Without giving anything away, the episode is easily the best hour of television this writer has witnessed since Walter White shuffled off the mortal coil to the strains of Badfinger’s “Baby Blue.”
With Gilligan’s mastery of serial television so firmly established—from The X-Files to Breaking Bad and now to Saul—the standalone episodes of CBS’s new series Battle Creek, which he co-created with House’s David Shore, thus far lack the seamless blend of humor and drama of Gilligan’s best work. Instead, the characters thus far seem more like the caricatures depicted in the final seasons of House.
I found the show’s second episode better paced and written than the series’ pilot, but just barely. This is not to target unfairly a show in its infancy. Given the charms of such stars as Dean Winters and Janet McTeer and such guest stars as Duke Davis Roberts (a standout as Choo-Choo on this season’s Justified), Battle Creek warrants further investigation before rendering a final opinion. House’s Kal Penn, riffing on his Kumar character, also costars, along with the quite lovely Aubrey Dollar and Liza Lapira.
An interesting thematic element so far has been the competition between the two main detectives: Winters’ scruffy, old-school cop Russ Agnew and Josh Duhamel’s smooth and well-budgeted FBI Special Agent Milton Chamberlain. Agnew takes illegal shortcuts and charges ahead without much of a plan, whereas Chamberlain uses more expensive and technically advanced but perfectly legal means, yet the FBI agent’s tactics seem no less questionable from a constitutional perspective. That’s an interesting observation, but so far Battle Creek has not been up to Gilligan’s high standard.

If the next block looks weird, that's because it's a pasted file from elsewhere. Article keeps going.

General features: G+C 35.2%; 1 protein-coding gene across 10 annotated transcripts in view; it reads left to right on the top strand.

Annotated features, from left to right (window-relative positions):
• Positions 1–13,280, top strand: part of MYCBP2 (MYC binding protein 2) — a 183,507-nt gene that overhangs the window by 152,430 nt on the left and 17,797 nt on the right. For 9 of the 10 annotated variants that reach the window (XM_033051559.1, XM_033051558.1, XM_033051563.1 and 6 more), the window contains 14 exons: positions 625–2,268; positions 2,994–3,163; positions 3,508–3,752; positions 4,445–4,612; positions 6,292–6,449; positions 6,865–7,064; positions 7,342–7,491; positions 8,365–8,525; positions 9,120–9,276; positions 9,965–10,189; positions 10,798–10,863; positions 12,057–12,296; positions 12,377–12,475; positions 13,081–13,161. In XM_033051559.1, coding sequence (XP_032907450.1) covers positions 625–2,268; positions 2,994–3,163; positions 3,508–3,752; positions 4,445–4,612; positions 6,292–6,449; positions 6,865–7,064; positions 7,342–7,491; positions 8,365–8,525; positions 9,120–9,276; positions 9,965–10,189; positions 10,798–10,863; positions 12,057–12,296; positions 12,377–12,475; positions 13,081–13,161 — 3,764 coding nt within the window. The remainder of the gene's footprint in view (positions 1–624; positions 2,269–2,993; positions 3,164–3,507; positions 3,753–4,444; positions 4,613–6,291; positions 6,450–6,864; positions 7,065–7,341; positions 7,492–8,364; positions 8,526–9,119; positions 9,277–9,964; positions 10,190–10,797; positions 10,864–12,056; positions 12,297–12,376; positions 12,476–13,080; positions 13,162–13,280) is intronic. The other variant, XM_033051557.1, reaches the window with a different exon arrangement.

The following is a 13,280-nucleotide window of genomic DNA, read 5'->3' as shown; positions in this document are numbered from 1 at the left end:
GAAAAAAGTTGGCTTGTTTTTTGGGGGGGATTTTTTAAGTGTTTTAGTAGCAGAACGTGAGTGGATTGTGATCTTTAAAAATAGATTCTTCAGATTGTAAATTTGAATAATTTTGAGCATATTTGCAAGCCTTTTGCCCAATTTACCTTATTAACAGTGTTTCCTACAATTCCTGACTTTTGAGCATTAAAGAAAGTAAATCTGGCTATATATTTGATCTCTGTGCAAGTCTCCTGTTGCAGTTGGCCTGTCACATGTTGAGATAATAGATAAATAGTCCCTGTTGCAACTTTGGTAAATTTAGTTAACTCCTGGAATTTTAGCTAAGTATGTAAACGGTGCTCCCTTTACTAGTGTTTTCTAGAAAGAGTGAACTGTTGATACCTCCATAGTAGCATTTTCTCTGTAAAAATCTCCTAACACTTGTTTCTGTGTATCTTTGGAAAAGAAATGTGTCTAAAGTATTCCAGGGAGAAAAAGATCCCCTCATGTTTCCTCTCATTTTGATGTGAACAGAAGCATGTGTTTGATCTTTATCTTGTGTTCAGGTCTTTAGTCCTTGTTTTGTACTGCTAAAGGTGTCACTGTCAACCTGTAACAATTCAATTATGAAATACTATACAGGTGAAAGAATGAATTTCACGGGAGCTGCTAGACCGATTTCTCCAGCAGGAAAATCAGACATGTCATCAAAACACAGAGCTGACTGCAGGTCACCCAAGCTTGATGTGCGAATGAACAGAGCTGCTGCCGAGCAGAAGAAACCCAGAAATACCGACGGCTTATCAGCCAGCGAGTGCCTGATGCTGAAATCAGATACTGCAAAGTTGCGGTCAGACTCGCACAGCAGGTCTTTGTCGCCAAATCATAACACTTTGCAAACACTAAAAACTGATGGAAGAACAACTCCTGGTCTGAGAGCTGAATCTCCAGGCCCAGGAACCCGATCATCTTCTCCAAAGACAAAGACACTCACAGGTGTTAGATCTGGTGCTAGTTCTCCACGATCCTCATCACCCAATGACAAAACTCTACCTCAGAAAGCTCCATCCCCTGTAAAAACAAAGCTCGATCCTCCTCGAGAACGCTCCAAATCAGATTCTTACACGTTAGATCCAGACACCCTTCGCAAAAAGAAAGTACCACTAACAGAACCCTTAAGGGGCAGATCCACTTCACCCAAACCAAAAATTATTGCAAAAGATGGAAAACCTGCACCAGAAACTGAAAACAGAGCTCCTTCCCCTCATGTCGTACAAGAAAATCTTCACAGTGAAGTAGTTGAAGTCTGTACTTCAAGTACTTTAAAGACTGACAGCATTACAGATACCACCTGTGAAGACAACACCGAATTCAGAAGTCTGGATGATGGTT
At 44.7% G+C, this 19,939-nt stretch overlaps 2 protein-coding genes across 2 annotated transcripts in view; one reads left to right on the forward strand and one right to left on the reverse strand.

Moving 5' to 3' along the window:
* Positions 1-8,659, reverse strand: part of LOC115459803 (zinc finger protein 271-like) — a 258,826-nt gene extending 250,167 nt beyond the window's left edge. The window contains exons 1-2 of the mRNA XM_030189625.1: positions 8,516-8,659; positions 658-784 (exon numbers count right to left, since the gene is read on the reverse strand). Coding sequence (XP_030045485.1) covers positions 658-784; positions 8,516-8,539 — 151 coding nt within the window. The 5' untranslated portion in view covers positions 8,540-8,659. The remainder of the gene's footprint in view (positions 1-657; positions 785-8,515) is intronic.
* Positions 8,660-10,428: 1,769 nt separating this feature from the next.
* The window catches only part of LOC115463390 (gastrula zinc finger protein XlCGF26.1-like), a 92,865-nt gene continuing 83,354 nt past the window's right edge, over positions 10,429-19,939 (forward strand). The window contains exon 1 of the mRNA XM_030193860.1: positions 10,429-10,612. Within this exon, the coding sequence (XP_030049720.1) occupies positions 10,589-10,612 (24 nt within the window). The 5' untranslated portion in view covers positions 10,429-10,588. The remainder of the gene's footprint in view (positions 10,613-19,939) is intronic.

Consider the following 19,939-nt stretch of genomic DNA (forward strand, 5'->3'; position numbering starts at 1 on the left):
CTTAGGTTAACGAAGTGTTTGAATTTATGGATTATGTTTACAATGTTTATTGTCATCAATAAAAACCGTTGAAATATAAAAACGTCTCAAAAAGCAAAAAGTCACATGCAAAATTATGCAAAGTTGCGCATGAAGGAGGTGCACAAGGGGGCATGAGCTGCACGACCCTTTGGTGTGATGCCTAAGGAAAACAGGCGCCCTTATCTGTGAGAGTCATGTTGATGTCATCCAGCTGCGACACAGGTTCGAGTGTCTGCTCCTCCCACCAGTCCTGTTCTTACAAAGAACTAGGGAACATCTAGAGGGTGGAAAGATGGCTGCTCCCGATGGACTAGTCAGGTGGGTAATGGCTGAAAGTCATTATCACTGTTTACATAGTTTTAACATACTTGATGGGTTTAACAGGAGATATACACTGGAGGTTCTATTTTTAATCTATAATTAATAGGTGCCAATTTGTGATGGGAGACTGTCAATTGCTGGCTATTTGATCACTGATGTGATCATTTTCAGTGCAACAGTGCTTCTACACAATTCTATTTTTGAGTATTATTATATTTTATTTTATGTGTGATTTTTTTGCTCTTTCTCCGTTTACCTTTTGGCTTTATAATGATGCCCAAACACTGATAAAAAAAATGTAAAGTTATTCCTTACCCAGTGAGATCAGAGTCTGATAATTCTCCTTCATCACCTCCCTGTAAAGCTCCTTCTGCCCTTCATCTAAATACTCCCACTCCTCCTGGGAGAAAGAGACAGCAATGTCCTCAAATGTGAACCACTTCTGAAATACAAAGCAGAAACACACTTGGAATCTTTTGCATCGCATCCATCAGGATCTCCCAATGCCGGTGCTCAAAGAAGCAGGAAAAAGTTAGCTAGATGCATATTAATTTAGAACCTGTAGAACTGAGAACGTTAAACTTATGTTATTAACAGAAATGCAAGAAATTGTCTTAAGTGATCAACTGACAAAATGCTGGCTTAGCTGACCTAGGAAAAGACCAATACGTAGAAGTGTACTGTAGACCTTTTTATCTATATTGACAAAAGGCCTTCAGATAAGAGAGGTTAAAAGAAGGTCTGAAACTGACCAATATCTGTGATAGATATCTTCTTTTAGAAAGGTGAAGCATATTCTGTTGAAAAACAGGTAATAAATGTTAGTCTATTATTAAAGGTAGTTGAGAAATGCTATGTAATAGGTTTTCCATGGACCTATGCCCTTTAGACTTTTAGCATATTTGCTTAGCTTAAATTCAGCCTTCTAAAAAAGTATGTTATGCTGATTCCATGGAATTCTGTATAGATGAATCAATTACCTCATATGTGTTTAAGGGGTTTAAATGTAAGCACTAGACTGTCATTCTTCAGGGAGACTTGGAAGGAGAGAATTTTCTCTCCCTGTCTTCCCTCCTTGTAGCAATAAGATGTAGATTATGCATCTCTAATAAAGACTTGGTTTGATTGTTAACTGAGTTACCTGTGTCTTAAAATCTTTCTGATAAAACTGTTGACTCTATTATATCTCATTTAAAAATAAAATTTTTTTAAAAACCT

Probably doesn’t grab you or me because Gilligan came up with it before the experience of BB. As I understand it, this is mostly a David Shore project with little involvement from Gilligan beyond that filed-away idea. I too was disappointed with the opener. I think it was a Grantland essay that made a key difference clear to me: most shows have “engines,” a canned plot structure they follow week after week. In this way Battle Creek is of a piece with every other procedural on TV, good or bad, while Saul and BB and a few other shows unfold more as a novel, with each episode as a chapter. (Also worth noting–someone should write about it–that for all the welcoming talk of the new long-form series in TV, soap operas were doing the long form decades ago, just without the thoughtful writing and plotting. A chasm of a difference, to be sure, but the form itself is not new.)
Oh, yeah, Mike: You can take it back to radio serials, the old movie serials as well and Charles Dickens serializing his novels in the 19th century. Edits eliminated my distinguishing between the serial aspects of BCS and the stand-alone episodes of BC. Another show on Gilligan’s resume is The X-Files, which blended the “Where’s the Samantha/Who’s the Cigarette Smoking Man and What’s He Up To?” serial storyline with some outstanding stand-alone episodes (“Jose Chungs from Outer Space” immediately comes to mind). As far as prime time television is concerned, Roots/Rich Man, Poor Man/The Thorn Birds originated the “novel for TV,” but the form really took off with the Sopranos, The Wire and beyond. Now some of the best visual entertainment is on basic cable — Justified being but one outstanding example. My wife and I used to go to the movie theater on a regular basis, but when the only thing appealing for a $10 ticket seems to be an animated stuffed bear you know movies are in trouble due to quality television programming.